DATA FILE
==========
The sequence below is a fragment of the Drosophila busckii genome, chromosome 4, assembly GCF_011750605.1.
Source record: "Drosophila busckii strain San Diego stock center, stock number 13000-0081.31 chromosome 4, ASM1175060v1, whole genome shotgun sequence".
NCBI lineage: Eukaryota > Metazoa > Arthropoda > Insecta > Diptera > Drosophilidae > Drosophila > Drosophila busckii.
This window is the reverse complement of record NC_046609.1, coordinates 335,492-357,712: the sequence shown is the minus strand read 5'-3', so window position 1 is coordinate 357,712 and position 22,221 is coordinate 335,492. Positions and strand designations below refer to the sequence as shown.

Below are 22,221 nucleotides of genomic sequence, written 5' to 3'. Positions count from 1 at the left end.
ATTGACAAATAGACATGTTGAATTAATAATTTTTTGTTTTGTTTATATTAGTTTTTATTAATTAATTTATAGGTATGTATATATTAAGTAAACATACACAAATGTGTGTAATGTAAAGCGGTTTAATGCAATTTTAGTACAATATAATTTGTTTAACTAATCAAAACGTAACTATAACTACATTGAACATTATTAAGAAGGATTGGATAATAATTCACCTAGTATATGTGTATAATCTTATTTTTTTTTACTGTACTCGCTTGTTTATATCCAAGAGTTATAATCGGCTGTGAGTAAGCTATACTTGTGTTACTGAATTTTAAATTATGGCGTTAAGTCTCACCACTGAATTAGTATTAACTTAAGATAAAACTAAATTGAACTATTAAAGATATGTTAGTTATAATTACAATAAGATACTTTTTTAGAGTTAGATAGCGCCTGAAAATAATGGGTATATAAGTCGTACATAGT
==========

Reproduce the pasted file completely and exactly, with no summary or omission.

The sequence below is a fragment of the Drosophila busckii genome, chromosome 4, assembly GCF_011750605.1.
Source record: "Drosophila busckii strain San Diego stock center, stock number 13000-0081.31 chromosome 4, ASM1175060v1, whole genome shotgun sequence".
NCBI lineage: Eukaryota > Metazoa > Arthropoda > Insecta > Diptera > Drosophilidae > Drosophila > Drosophila busckii.
This window is the reverse complement of record NC_046609.1, coordinates 335,492-357,712: the sequence shown is the minus strand read 5'-3', so window position 1 is coordinate 357,712 and position 22,221 is coordinate 335,492. Positions and strand designations below refer to the sequence as shown.

Below are 22,221 nucleotides of genomic sequence, written 5' to 3'. Positions count from 1 at the left end.
ATTGACAAATAGACATGTTGAATTAATAATTTTTTGTTTTGTTTATATTAGTTTTTATTAATTAATTTATAGGTATGTATATATTAAGTAAACATACACAAATGTGTGTAATGTAAAGCGGTTTAATGCAATTTTAGTACAATATAATTTGTTTAACTAATCAAAACGTAACTATAACTACATTGAACATTATTAAGAAGGATTGGATAATAATTCACCTAGTATATGTGTATAATCTTATTTTTTTTTACTGTACTCGCTTGTTTATATCCAAGAGTTATAATCGGCTGTGAGTAAGCTATACTTGTGTTACTGAATTTTAAATTATGGCGTTAAGTCTCACCACTGAATTAGTATTAACTTAAGATAAAACTAAATTGAACTATTAAAGATATGTTAGTTATAATTACAATAAGATACTTTTTTAGAGTTAGATAGCGCCTGAAAATAATGGGTATATAAGTCGTACATAGT